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Expat Tips on maids

Query: I'm hiring a new maid and would like to do the transfer papers myself. I have been told you can do them via the internet.

Tip #1: My husband's colleague brought their Filipino maid into Singapore as she worked for them in Manila and Bombay. However, he was unable to apply for her work permit on-line as he had not yet paid any Income Tax to the Singapore govt. and had to apply on the official paper application forms. To get the maid's public liability and health insurance there is an agency in the Apollo Centre - can't remember the name of it but go through the main entrance and it is next door to a travel agency. They did not ask me for local sponsors, I just showed them a letter from my husband's employers to confirm that he worked for them.

Tip #2: I managed this process in September but like the other respondent it wasn't as easy as I first thought and we too were rejected as we weren't sure how to declare our Singapore taxable income since we had just arrived. We then went through the appeals process which was slow. I would probably suggest going in as at least you will be told immediately if any paperwork is missing and you can quickly return with it. Take a book when you go to MOM. The waits can be very long. I went to NTUC for the insurance but had a problem as we needed Singaporean residents to vouch for us and we didn't know any so don't go there. Still much better than using an agent as long as you're sure of the maid as you don't have the luxury of changing your mind after a trial period which you do with an agency. The website address is www.gov.sg/mom/

    I also suggest you obtain the "Information kit for employers of foreign domestic workers" which they send out to you after you have been through all the paperwork but you actually need it beforehand and you can collect it at MOM in Havelock Road (they wouldn't send me one). I'm very glad I did it all myself not only because I saved money but also because I came to understand a lot about the process and made my own choices regarding health insurance etc. which I may not have had with some of the agencies I spoke to but agencies are definitely quicker!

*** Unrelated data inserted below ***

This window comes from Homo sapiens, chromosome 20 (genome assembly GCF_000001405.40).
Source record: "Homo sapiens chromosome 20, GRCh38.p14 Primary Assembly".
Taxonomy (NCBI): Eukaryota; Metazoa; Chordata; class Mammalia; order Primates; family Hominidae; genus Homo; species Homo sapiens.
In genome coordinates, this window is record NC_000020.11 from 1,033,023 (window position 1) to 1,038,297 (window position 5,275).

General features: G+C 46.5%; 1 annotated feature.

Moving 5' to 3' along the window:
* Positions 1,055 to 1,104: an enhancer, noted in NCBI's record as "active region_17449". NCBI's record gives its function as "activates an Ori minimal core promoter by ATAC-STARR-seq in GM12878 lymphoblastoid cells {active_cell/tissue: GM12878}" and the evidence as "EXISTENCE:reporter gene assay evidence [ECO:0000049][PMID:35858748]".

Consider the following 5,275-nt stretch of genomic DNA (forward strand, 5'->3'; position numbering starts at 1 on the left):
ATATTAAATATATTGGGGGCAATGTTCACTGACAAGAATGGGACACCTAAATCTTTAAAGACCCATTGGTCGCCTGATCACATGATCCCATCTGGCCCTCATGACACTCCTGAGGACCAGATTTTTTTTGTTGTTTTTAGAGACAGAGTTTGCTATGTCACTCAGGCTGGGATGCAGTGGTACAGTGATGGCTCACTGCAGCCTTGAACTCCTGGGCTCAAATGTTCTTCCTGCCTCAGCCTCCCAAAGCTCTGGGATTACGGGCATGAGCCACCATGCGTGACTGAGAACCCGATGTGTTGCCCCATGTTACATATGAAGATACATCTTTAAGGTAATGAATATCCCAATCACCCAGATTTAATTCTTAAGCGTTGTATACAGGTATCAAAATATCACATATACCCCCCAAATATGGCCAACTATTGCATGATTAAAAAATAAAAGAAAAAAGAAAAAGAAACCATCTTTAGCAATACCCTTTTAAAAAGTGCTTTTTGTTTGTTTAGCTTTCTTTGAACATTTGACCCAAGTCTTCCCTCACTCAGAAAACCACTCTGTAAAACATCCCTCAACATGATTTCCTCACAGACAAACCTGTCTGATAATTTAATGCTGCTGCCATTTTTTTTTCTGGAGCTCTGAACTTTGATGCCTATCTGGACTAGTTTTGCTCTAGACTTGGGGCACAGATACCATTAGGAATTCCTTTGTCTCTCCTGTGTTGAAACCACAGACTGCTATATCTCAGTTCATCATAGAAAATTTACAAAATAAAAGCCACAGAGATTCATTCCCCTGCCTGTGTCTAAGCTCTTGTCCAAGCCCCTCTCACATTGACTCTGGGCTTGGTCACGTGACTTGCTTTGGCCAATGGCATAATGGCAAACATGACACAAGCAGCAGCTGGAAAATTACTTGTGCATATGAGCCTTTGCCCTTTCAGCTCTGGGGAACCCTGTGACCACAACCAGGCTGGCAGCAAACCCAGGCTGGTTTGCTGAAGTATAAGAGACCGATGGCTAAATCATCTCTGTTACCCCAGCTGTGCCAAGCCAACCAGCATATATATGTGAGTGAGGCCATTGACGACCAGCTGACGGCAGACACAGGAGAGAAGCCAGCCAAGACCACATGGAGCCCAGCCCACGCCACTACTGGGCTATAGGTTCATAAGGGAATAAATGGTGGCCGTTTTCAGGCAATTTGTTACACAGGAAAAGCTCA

- submitted by Lisa

Tip #3: I did this last July... my maid's previous employer failed to submit a health certificate which was due around the time we were arranging the transfer. Well after submitting several applications for a work visa over the internet (there were a few attempts because of incomplete info) our application was REJECTED ! (What was wrong with us?). When I phoned to enquire what the problem was I was told about the missing health check report. I was also told that the internet application wasn't really meant to transfer maids!!! It does not say this anywhere on the site! (It is the Ministry of Manpower by the way).